My preferred medium is soft pastel because they provide the ability to layer and blend seamlessly creating a full range of values and chiaroscuro.
I use the sight-size method to draw exactly what I see in real life—careful and truthful observation of nature is my primary goal. As Rembrandt said, “Choose only one master—nature."
To set up a still life I first think about a story, experience, or emotion I want to communicate and then I arrange items and light to tell that story. The set-up can take days to finalize with value sketches of every composition along the way until the right combination comes together.
Once the still life is ready, I set up my easel at the correct distance from the tableau so that the composition fits on the paper (which has been carefully taped onto a drawing board). Next I put tape on the floor where my feet are positioned so that I can always go back to the exact same spot to observe the set up and determine where corresponding shapes and colors are on the paper.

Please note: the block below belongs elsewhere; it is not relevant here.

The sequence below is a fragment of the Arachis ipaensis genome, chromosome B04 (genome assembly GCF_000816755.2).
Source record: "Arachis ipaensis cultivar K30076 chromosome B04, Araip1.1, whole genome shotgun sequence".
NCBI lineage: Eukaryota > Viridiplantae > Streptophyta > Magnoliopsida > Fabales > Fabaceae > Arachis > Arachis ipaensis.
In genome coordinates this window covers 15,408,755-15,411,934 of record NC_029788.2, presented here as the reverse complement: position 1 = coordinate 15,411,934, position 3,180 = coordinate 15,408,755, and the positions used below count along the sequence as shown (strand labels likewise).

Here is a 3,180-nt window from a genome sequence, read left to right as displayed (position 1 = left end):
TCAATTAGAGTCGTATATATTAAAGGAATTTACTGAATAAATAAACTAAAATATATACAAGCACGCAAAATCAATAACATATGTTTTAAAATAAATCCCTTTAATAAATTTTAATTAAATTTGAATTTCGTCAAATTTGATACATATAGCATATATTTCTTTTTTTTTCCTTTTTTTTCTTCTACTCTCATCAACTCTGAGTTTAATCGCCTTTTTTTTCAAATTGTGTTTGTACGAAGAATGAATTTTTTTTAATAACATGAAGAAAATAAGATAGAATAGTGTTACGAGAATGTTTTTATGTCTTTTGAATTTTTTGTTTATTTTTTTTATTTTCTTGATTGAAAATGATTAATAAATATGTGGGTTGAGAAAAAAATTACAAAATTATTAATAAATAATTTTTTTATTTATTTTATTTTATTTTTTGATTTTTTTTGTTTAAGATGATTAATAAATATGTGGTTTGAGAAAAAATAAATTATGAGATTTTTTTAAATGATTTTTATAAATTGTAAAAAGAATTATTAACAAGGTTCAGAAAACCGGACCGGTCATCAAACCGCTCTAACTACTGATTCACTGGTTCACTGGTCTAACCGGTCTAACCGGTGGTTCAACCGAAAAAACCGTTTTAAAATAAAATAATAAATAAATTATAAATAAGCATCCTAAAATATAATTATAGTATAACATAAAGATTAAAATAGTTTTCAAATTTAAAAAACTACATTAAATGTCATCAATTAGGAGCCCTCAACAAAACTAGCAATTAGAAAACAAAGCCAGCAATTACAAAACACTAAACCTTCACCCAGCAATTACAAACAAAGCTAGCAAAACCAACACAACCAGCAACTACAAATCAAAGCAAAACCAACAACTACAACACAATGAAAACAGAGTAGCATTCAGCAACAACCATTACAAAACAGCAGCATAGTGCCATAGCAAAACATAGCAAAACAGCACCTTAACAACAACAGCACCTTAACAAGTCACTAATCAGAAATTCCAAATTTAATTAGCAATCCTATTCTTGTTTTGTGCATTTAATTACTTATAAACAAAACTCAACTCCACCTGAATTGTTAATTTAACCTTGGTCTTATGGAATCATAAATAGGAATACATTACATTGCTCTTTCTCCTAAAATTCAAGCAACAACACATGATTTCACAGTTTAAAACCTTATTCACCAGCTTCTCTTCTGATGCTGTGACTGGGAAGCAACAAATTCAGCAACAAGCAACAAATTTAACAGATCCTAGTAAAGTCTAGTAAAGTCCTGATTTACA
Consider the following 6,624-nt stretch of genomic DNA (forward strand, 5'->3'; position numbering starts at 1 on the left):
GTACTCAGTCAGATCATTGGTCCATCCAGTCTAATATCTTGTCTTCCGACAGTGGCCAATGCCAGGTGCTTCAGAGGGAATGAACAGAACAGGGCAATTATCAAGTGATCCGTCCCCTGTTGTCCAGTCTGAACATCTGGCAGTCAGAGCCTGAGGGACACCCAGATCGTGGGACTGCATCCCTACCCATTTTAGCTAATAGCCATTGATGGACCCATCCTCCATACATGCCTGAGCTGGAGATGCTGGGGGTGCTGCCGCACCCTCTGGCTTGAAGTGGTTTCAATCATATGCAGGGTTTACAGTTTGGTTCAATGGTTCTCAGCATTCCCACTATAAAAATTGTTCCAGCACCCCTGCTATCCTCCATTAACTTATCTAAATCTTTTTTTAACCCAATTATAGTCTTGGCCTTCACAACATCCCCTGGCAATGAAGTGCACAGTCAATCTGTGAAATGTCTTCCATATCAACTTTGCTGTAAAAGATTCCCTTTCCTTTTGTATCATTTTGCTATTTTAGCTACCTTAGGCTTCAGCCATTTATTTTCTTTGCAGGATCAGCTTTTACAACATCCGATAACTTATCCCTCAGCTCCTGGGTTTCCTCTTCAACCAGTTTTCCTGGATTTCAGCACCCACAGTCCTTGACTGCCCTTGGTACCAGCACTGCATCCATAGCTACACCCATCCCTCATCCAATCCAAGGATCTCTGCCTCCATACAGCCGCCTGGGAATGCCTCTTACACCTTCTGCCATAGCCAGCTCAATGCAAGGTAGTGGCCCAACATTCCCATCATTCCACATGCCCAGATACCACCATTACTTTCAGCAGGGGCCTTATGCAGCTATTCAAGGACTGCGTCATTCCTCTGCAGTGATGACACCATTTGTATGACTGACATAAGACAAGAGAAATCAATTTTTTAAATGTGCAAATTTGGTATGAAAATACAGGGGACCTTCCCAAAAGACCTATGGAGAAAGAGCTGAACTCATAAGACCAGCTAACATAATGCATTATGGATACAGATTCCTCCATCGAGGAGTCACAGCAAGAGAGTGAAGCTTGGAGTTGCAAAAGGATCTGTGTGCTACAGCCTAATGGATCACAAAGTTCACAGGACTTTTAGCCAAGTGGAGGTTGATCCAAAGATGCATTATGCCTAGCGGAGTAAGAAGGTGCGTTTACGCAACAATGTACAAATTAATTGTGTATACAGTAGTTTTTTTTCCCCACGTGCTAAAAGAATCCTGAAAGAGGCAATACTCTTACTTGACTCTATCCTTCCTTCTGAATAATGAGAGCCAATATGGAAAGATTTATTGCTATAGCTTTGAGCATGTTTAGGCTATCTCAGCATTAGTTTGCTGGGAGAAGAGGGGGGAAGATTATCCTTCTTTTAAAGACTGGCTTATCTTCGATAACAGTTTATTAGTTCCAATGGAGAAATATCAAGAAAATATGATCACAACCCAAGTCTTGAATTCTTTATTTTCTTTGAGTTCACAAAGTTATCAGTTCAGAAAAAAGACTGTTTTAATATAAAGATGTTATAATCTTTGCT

All of my artwork is designed to be viewed from a distance of 4'-6' which is the distance I stand from the still life to observe the subject. I also stand about 2' from my easel so a great deal of time is spent observing, walking forward to the easel to make a mark, and then walking back to my observation point to determine if I put the mark in the right place on the paper. If not then I walk forward to correct the mark and then back to check from my observation point.
When working with charcoal I uses Nitram soft, medium and hard charcoal sharpened on a sandpaper pointer and use a kneaded eraser. For charcoal drawings I use Canson Mi-Teintes paper. With chalk pastels I use both Rembrandt and Sennelier brands of pastel on a variety of Sennelier pastel board.